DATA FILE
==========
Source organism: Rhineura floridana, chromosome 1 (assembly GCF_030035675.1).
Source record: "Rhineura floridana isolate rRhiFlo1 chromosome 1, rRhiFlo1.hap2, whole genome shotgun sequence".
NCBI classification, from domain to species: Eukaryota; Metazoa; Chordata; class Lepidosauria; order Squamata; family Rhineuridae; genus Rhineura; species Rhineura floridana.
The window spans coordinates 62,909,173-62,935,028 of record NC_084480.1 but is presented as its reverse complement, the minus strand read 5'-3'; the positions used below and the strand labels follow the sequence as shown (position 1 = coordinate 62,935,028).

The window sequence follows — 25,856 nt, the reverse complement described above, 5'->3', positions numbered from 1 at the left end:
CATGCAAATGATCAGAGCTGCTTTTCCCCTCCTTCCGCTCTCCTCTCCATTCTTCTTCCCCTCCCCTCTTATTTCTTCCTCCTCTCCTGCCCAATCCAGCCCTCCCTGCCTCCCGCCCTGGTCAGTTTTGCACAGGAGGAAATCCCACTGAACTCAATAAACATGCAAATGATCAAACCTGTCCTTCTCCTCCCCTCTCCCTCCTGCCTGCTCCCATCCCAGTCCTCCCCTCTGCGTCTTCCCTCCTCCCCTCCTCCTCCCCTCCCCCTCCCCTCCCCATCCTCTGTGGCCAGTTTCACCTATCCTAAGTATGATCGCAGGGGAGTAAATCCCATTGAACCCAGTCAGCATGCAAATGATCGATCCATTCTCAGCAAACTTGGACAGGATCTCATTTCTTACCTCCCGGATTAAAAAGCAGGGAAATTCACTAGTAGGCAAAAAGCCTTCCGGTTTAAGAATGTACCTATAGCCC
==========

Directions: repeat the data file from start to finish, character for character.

Source organism: Rhineura floridana, chromosome 1 (assembly GCF_030035675.1).
Source record: "Rhineura floridana isolate rRhiFlo1 chromosome 1, rRhiFlo1.hap2, whole genome shotgun sequence".
NCBI classification, from domain to species: Eukaryota; Metazoa; Chordata; class Lepidosauria; order Squamata; family Rhineuridae; genus Rhineura; species Rhineura floridana.
The window spans coordinates 62,909,173-62,935,028 of record NC_084480.1 but is presented as its reverse complement, the minus strand read 5'-3'; the positions used below and the strand labels follow the sequence as shown (position 1 = coordinate 62,935,028).

The window sequence follows — 25,856 nt, the reverse complement described above, 5'->3', positions numbered from 1 at the left end:
CATGCAAATGATCAGAGCTGCTTTTCCCCTCCTTCCGCTCTCCTCTCCATTCTTCTTCCCCTCCCCTCTTATTTCTTCCTCCTCTCCTGCCCAATCCAGCCCTCCCTGCCTCCCGCCCTGGTCAGTTTTGCACAGGAGGAAATCCCACTGAACTCAATAAACATGCAAATGATCAAACCTGTCCTTCTCCTCCCCTCTCCCTCCTGCCTGCTCCCATCCCAGTCCTCCCCTCTGCGTCTTCCCTCCTCCCCTCCTCCTCCCCTCCCCCTCCCCTCCCCATCCTCTGTGGCCAGTTTCACCTATCCTAAGTATGATCGCAGGGGAGTAAATCCCATTGAACCCAGTCAGCATGCAAATGATCGATCCATTCTCAGCAAACTTGGACAGGATCTCATTTCTTACCTCCCGGATTAAAAAGCAGGGAAATTCACTAGTAGGCAAAAAGCCTTCCGGTTTAAGAATGTACCTATAGCCC